Probiotics may be enjoying their time in the limelight right now but the truth is, probiotic-rich foods have been around for centuries! Most ancient cuisines have some element of cultured food in their regular diets. And why shouldn't they? Not only is it an easy and cheap way to preserve food, but it also provides healthy bacteria to make the gut resilient against disease, all the while supporting healthy elimination (aka, pooping).
Some common foods you may not think of as fermented include: Chocolate, cured sausage, sourdough bread, cheese, wine, beer, fish sauce, even Heinz ketchup was originally fermented. These all go through a process of fermentation that provides shelf stability and the flavour you just can't replicate without that delicious Lactobacillus bacteria.
Lactobacillus is a bacteria that converts sugar into lactic acid. This bacteria inhibit the growth of harmful bacteria but also provide health-promoting benefits which include:
Benefits of Lacto-Fermented Foods
- Increased nutrient and enzyme levels in food.
- Improved digestibility of food
- Improves your immunity/resilience to pathogens
- Improved brain function
- Lower incidence of obesity
By now most of us know we should be getting beneficial bacteria into our bodies for any number of the reasons it can improve overall health.
So, should you be running to the health food store and spending $50+ on that 100 billion probiotic capsule? Or will eating yogurt suffice?
In my opinon, the answer to that is neither. For the sake of nutrient-density (getting as much nutrient value in a single food as possible) I would say yogurt doesn't cut it. Firstly, unless the label explicity says 'contains live active culture' in which case the bacteria is alive and useful, it's most likely that the yogurt has been treated with heat for extended shelf stability, rendering it useless. The second thing to consider is dose. Can you trust that you're getting enough probiotic bacteria in that single cup of yogurt to reap all the benefits that probiotics can offer? Likely not.
This is where lacto-fermented foods come in. Lacto-fermentation as a means of preservation is a beautifully unpredictable way of developing flavour and nourishment that is wholly dependant on the environment in which it ferments. Variants like heat, humidity, light exposure and nutrients provided in the food itself can all produce varying results.
Some of the best Lacto-Fermented foods from around the world include:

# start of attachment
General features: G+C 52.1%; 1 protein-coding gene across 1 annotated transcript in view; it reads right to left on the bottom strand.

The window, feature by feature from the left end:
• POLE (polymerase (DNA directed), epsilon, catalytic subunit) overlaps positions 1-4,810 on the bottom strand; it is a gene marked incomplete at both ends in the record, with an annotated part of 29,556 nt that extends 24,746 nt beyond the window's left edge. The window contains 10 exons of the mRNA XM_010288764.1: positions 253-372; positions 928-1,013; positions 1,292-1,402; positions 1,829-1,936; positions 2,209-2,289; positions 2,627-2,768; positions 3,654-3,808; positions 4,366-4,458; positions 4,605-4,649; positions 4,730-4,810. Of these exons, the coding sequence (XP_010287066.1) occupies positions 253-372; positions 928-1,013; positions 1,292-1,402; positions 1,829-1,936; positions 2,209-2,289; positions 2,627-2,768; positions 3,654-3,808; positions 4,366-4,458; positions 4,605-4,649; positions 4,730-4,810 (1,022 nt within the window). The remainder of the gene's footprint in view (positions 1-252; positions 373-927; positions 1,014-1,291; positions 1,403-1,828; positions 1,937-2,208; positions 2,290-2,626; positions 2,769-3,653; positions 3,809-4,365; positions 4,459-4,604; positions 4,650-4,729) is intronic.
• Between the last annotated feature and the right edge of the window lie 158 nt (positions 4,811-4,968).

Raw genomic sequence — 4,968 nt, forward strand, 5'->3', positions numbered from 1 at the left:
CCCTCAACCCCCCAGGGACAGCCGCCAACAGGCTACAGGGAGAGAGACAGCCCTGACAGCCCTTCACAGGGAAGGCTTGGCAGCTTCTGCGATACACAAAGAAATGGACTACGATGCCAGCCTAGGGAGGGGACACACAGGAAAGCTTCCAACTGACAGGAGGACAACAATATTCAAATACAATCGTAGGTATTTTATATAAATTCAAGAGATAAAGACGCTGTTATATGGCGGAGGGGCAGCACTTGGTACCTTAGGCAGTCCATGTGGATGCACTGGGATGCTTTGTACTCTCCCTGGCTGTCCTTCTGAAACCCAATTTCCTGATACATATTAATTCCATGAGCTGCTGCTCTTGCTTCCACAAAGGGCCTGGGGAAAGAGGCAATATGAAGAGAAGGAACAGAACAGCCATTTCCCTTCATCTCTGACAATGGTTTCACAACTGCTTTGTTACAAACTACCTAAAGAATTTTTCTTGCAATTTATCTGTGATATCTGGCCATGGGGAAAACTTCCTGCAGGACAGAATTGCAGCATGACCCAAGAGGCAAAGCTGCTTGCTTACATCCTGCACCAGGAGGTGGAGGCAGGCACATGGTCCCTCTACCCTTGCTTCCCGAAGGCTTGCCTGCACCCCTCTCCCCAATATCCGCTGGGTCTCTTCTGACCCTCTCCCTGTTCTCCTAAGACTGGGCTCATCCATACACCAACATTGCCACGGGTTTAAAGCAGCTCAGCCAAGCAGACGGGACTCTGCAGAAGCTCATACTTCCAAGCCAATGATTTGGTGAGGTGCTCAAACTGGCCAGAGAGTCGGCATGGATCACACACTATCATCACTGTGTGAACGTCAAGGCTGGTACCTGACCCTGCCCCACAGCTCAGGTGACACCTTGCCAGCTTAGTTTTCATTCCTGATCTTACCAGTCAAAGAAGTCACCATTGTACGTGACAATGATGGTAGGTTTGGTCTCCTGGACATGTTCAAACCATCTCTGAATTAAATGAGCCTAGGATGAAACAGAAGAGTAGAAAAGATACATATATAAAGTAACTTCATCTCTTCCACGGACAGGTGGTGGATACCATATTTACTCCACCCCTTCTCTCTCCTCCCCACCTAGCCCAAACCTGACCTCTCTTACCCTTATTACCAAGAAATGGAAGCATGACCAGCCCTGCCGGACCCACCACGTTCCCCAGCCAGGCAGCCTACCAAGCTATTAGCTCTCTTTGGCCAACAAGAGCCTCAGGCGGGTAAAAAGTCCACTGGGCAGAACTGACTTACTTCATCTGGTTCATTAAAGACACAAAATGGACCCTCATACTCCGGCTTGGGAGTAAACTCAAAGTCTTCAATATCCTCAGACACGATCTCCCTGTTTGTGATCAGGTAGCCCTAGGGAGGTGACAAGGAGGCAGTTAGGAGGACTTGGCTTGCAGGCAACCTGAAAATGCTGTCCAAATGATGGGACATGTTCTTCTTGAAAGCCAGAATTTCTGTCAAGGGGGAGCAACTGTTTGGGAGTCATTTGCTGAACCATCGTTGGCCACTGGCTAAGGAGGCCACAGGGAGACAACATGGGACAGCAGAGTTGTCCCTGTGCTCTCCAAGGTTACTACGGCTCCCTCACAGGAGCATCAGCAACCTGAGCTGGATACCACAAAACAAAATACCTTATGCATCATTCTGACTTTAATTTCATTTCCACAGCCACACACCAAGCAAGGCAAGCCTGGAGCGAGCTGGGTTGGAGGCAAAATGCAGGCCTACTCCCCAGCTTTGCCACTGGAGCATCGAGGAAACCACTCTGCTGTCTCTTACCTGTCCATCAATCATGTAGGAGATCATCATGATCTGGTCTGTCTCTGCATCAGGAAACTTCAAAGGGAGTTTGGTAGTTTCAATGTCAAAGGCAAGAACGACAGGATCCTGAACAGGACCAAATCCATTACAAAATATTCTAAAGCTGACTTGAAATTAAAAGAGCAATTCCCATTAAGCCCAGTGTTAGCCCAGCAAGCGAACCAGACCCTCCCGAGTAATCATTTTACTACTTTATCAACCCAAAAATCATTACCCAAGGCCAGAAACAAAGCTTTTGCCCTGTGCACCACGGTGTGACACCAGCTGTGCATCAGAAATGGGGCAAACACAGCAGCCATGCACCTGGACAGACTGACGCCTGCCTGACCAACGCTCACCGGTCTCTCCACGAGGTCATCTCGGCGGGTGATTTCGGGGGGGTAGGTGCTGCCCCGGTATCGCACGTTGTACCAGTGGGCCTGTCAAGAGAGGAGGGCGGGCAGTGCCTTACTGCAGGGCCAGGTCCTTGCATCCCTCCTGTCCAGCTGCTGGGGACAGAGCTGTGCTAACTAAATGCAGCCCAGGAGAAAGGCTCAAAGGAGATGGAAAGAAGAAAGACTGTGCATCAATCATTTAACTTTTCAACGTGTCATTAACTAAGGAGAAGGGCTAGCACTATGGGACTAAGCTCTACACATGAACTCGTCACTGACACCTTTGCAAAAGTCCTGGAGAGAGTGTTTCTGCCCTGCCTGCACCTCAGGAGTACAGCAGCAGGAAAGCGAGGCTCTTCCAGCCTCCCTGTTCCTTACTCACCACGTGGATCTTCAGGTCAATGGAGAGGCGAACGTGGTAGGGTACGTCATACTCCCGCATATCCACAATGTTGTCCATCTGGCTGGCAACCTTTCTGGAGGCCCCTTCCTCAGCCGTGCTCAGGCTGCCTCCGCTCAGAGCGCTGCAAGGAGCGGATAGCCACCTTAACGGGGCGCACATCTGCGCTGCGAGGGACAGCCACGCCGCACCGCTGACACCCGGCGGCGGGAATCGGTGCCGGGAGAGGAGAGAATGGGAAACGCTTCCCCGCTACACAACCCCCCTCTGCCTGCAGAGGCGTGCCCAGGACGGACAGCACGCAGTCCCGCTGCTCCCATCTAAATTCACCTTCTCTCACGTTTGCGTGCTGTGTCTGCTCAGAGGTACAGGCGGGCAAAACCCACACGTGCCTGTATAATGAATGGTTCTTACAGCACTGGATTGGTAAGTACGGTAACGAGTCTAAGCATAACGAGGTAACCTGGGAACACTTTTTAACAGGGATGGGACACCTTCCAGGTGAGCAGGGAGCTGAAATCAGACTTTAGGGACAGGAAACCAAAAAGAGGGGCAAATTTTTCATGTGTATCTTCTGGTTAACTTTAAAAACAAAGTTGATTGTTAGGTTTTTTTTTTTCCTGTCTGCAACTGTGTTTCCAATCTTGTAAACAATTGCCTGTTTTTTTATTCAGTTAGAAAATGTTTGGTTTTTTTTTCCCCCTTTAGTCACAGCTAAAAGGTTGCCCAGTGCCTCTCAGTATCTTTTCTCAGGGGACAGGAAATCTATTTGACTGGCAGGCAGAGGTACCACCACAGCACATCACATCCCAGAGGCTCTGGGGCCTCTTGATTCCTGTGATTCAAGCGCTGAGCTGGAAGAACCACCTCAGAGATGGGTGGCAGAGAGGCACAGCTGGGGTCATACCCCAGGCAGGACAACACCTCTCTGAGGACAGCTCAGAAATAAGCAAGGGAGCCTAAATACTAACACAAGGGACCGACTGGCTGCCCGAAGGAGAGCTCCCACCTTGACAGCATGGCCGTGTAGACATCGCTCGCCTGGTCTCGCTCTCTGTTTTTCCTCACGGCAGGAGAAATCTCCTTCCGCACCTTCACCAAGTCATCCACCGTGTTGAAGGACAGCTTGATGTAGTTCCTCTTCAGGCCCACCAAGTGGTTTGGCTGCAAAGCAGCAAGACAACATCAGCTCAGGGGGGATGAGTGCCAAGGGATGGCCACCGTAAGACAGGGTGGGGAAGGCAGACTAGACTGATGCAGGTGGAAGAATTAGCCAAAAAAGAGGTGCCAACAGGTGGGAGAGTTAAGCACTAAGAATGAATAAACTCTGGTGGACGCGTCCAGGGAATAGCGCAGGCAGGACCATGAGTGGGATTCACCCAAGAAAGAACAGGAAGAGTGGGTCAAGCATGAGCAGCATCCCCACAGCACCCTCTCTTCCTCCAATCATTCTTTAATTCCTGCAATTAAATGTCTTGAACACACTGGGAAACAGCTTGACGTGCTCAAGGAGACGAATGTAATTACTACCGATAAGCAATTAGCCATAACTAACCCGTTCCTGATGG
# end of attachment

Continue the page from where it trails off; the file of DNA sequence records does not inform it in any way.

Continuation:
- UMEBOSHI PLUMS: From Japan, these beautifully tart plums are lacto-fermented and boost an array of health benefits from liver cleansing to cancer prevention. This is also one of the most alkaline foods available.
- KIMCHI: From Korea, this famous condiment is their national dish for good reason. Made from nutritious napa cabbage, radish and an array of spices.
- SAUERKRAUT: aka Germany's super food. Not only does cabbage do wonders for the liver, but it contains high amounts of probiotic bacteria. Make sure you read the label and it only contains cabbage and salt and is stored in the fridge. If it has vinegar, it is not lacto-fermented.
- FERMENTED PRODUCE: This can be anything fermented with salt, not vinegar: pickles, lemons, garlic, salsa etc. Homemade ferments are rewarding and economical.
- KOMBUCHA: this naturally effervescent beverage from China uses sugar or honey and tea to ferment into a probiotic-rich drink.
- CORNED BEEF: Irish, Italian, German many people have benefited from meat that is cured in a salt brine for preservation resulting in that distinctive flavour.
- FERMENTED EGG: A Chinese delicacy that has found its way into pubs across the UK and fine dining establishments all across Asia. Also called a century egg, it boasts more iron and protein than a non-fermented egg as well as being known to lower blood pressure.
Essential Tips on Homemade Ferments
All you need is salt, fresh produce, water and a vessel. The key is to maintain the proper pH to provide a hospitable environment for beneficial bacteria and more importantly to inhibit harmful bacteria to grow. Similar to pickles, the result is usually crunchy and flavorful. While pickles use the acidity of vinegar to stave off microbial activity, lacto-fermentation forms its own acidity. The key is the concentration of salt and water aka BRINE. You want the brine to have a salinity level of 3 percent.
- Dry Your Produce: If you preserve without thoroughly drying produce, the added water could throw off the salinity of your brine and pH level.
- Be Accurate with Your BrIne: Measure the water with a well labeled measuring cup. Weigh your salt with an accurate scale. This part is key to maintain the pH levels.
- Sanitize Your Container: You don't want to introduce any harmful bacteria in the environment. To be sure its sanitized, boil your glass jar in a big pot for 5 minutes.
- Tend to your Ferments: a daily burping (releasing of gas by opening the lid) and scraping of mold around the top is required for best results.
- Weights are key: To ensure your produce is submerged in the brine, you need to weigh it down. Place a plastic lid ontop of the ferment. Then fill a heavy duty ziplock bag with brine and place over the lid to submerge. This way if it leaks, it won't throw off your pH balance.